The accreditation process is most valuable when staff throughout the agency are engaged, but this isn’t always easy. Harris County Protective Services for Children and Adults shares the fun, interactive methods they used to promote the culture of COA and gain staff buy-in.

The phrase “THEY ARE COMING” typically strikes fear in the hearts of agency staff and leadership preparing for a reaccreditation Site Visit. Even scarier is that a lot of the staff not directly involved in the process never know exactly who “THEY” are.   

Since the last Site Visit 4 years ago, our organization had experienced many changes to leadership. Our Quality Improvement Team had transitions in roles and was now staffed with a diverse team with a fresh set of eyes for COA.

As a team new to the process, one of the first things we did was an assessment of staff feelings and knowledge about COA.

Challenge #1: Even though our organization has been successfully reaccredited since 1978, staff still remained in panic mode. 

When it was time for our formal Site Visit COA continued to be viewed as a separate entity, a “THEY” of sorts. We wanted to be sure that the view was of our partner helping us to identify strengths and areas for improvement in ways that may not be immediately apparent. We realized that part of the issue was that historically, we had not engaged and educated ALL staff (and not just those involved in turning in evidence). We needed to reframe staff perceptions as COA being a positive experience and focus on the benefits of the visit instead of just focusing on meeting deadlines to turn in evidence.

Challenge #2: What did we do to engage staff before? What resources do we have to engage over 19 different programs with field and on site staff?

We convened a think tank of new and seasoned staff from Quality Improvement, Communications and our Training Institute. At the last Site Visit we were only able to reach staff via email blasts and a creative “Go for the Green COA Poem.” Though staff comments about COA from past surveys and focus groups was reviewed, it was hard to track who actually opened the emails and who really took-home the message of what COA is all about.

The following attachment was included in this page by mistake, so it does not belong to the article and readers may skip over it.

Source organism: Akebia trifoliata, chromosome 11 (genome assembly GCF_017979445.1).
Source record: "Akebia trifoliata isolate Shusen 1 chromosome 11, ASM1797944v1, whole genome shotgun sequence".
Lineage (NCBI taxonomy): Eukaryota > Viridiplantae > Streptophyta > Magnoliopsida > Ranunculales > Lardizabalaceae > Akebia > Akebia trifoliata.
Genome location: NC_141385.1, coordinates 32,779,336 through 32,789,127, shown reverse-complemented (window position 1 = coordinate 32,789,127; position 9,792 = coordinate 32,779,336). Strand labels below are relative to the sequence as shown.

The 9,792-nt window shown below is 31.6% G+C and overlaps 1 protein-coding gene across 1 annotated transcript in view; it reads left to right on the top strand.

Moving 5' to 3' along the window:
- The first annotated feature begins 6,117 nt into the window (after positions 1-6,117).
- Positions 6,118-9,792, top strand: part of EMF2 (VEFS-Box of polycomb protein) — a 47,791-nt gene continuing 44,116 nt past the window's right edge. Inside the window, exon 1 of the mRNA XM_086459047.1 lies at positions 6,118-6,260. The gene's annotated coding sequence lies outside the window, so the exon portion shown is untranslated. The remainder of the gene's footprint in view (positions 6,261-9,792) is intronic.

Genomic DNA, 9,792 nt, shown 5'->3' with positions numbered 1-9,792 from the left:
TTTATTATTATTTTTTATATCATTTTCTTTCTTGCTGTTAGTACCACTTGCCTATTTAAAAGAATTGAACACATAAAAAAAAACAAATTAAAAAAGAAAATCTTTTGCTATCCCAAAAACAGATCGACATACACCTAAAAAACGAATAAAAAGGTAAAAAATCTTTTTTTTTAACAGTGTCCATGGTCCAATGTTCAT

thought bubble

We wanted to do something different and FUN that would appeal to our two majority generations in the agency identified from our annual staff survey: millennials and baby boomers.

Out of our think tank was born the theme for our COA Kick Off Week online Challenge, “Who Wants To Be A COA-Knowledgaire”, which included a teaser video about COA starring our own “COA Queen” which addressed and made light of staff feelings about COA. 

Teaser Video


We also found online templates for interactive Power Point Shows that were clickable to reveal correct (or incorrect, buzz!) answers that staff could complete each week to gain knowledge instead of having to read long text.

If staff passed the Grand Challenge Quiz (via Survey Monkey) with 90 or above, they were eligible to redeem limited edition swag items.  The swag items, though a small investment from the Quality Improvement department ($2,000), made for an effective incentive that got many unfamiliar faces involved and increased word of mouth.

At the end of the challenge, almost 50% of our staff had participated visiting us in person at each site to collect their unique swag, a huge participation success for a governmental agency.

The Quality Improvement Team showing off their COA swag.

We have additional engagement activities planned for the months leading up to our visit to keep the momentum going and to continue promoting our Site Visit as an opportunity to showcase our programs and to learn about the up and coming best practices for social service agencies and nonprofits. To learn more about HCPS on their website and Facebook


The views, information and opinions expressed herein are those of the author; they do not necessarily reflect those of the Council on Accreditation (COA). COA invites guest authors to contribute to the COA blog due to COA’s confidence in their knowledge on the subject matter and their expertise in their chosen field.

Emmony Pena

Emmony is a Licensed Master Social Worker from the University Of Houston Graduate College Of Social Work with a focus on program development and evaluation. She has 5 years of experience in Data Analysis and Process Improvement through her graduate research assistant experience at MD Anderson and in her current role as Quality Improvement Professional at Harris County Protective Services. Emmony’s goal is to engage staff in performance and quality improvement activities and in plan-do-study-check act cycles.

Emmony monitors the implementation of the agency’s Performance and Quality Improvement plan and provides technical assistance and leadership to programs in the areas of Council on Accreditation standards, data collection, logic model development, focus groups, case review audits and trainings.

Certifications: CANS Assessment (Child and Adolescent Needs and Strengths) Certified